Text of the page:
The U.K. government has said it intends to amend a proposal that would require crypto companies to collect personal data from individuals who hold noncustodial wallets who are recipients of digital asset transfers.
Updated in Wene, HM Treasury in its amendments to money laundering, terrorism financing and transfer of funds Say It will reduce the requirements for collecting data from senders and receivers Send cryptocurrency to non-custodial wallets, unless the transaction constitutes an “elevated risk of illicit financing”. The UK government added that non-custodial wallets can be used for a variety of legitimate purposes, including as an sometimes extra layer of protection for cold wallets.
“There is no good evidence that non-custodial wallets carry a disproportionate risk of being used for illicit finance,” the HM Treasury report said. “Nevertheless, the government is aware that a complete exemption from the travel rule for non-custodial wallets may incentivize criminals. Use them to evade control.”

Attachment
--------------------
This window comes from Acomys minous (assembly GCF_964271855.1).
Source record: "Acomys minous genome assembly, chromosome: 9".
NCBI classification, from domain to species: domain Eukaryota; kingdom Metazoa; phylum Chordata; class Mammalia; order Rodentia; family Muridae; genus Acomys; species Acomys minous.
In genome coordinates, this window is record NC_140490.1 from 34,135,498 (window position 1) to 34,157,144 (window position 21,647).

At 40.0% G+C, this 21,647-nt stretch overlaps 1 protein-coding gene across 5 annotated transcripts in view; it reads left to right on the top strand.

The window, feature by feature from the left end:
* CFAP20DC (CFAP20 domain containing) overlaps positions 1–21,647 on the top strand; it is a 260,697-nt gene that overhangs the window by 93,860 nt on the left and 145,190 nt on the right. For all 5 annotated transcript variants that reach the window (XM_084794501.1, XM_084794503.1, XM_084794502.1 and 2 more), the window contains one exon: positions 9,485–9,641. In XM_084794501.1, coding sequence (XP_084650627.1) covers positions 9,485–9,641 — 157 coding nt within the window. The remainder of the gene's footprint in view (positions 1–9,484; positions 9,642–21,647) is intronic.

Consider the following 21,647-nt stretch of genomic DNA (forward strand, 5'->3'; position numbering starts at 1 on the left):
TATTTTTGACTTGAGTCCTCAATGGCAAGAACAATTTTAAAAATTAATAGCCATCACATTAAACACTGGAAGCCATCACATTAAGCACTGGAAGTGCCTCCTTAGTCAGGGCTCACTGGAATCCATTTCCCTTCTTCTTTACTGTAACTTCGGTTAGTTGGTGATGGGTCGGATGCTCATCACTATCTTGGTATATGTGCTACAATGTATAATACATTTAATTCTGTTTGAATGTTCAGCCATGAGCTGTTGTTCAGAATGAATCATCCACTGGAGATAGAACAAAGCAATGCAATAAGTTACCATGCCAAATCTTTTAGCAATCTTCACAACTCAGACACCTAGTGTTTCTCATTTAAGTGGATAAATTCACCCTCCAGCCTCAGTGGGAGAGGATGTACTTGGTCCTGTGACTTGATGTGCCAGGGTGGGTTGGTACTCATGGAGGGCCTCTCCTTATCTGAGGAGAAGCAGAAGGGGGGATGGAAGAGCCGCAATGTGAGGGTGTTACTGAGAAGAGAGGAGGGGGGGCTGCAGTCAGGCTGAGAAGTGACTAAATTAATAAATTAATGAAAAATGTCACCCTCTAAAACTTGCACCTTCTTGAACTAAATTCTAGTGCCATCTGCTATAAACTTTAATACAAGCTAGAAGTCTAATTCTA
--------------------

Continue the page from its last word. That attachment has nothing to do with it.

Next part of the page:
According to the UK Government’s agreement between July 2021 and October 2021[Anti-Money Laundering] (Anti-Money Laundering)/[Counter-Terrorism Financing] (CTF) regulators, industry, civil society, academia and several government departments,” many of whom expressed concerns about the “breadth of personal information collected” transferred to non-custodial wallets and the time it would take to develop such policies. According to the Treasury, the amendments will have a one-year grace period and, if approved by parliament, will take effect in September 2023.
The UK Treasury has hinted at implementing the changes under the Financial Action Task Force’s travel rules, which Make recommendations to regulators Aims to make cryptocurrency transactions compliant with the Anti-Terrorism Financing and Anti-Money Laundering regulations. FATF will publish report On how participating countries will implement travel rules by the end of June.